Mini U Brochures: Advertising Social Exclusion at a Post-secondary Institution, Canada?
The purpose of this research is to analyze visuals and texts from the three 2015 and 2016 Mini U (sport, recreation, and academic programs for young people) brochures at a post-secondary institution, Canada. Semiotics of the brochures is analyzed first and content analysis follows. The findings of this study are: (1) an overall impression of visuals from the brochures appears a dominant imagery of whiteness; (2) the techniques for taking pictures (e.g., size, clarity, colour, lay out, and representation of certain images) in the brochures make White figures more visible than non-White figures; (3) 87%, 88%, and 89% of figures of children and youth are White, and 87%, 94%, and 100% of the Mini U program leaders are White; (4) the offered Mini U programs tend to be designed for White-centred programs (e.g., hockey, ice programs); and (5) the images of whiteness in the brochures seemly reflect institutional social exclusion and racism on Canadian campus. A socially just and sustainable campus can be possible by changing the publication practice of Mini U brochures as a small step.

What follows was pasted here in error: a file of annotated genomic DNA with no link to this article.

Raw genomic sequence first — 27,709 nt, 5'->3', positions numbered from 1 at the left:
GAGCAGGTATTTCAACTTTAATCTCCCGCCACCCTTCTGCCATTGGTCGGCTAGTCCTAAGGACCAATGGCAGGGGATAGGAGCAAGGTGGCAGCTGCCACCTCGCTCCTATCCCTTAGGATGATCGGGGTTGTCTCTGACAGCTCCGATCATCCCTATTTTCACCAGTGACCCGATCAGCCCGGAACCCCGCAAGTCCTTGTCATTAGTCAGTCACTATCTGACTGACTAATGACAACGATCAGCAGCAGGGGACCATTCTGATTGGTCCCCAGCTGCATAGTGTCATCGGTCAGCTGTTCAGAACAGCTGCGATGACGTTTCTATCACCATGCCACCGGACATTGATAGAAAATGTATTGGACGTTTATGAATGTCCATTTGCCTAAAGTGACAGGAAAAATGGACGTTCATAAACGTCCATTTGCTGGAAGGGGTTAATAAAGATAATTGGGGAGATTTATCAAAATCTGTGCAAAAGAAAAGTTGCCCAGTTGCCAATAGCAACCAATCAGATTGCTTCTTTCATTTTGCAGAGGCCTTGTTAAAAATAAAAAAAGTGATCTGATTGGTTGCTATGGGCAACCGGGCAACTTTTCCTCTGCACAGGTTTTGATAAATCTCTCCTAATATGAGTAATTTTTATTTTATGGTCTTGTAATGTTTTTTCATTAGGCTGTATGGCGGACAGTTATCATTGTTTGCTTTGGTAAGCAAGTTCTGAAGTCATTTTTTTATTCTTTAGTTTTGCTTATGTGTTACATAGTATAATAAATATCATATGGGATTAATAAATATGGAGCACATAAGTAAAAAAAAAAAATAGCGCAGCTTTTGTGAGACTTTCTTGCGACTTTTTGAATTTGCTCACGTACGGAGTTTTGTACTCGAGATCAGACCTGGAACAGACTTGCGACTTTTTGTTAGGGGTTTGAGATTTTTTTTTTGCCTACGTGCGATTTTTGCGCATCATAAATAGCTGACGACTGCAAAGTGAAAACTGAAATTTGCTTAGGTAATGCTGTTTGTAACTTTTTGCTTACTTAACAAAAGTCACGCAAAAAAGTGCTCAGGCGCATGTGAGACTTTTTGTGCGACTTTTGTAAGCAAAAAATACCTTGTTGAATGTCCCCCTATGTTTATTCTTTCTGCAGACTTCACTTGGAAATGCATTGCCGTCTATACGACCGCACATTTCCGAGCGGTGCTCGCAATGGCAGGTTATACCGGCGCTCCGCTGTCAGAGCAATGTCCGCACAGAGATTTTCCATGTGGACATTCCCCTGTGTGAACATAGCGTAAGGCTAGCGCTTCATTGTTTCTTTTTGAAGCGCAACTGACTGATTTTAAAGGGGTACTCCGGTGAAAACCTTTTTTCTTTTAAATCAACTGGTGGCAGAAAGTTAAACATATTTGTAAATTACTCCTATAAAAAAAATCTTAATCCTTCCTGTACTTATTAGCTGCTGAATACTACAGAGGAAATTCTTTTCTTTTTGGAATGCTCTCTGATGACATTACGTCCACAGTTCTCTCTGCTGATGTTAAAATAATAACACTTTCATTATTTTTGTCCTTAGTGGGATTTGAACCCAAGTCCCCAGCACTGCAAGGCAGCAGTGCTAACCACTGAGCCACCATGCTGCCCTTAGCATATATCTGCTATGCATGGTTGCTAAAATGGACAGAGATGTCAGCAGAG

Key words: racism, whiteness, exclusion, higher education, visuals, multiculturalism, sustainable diversity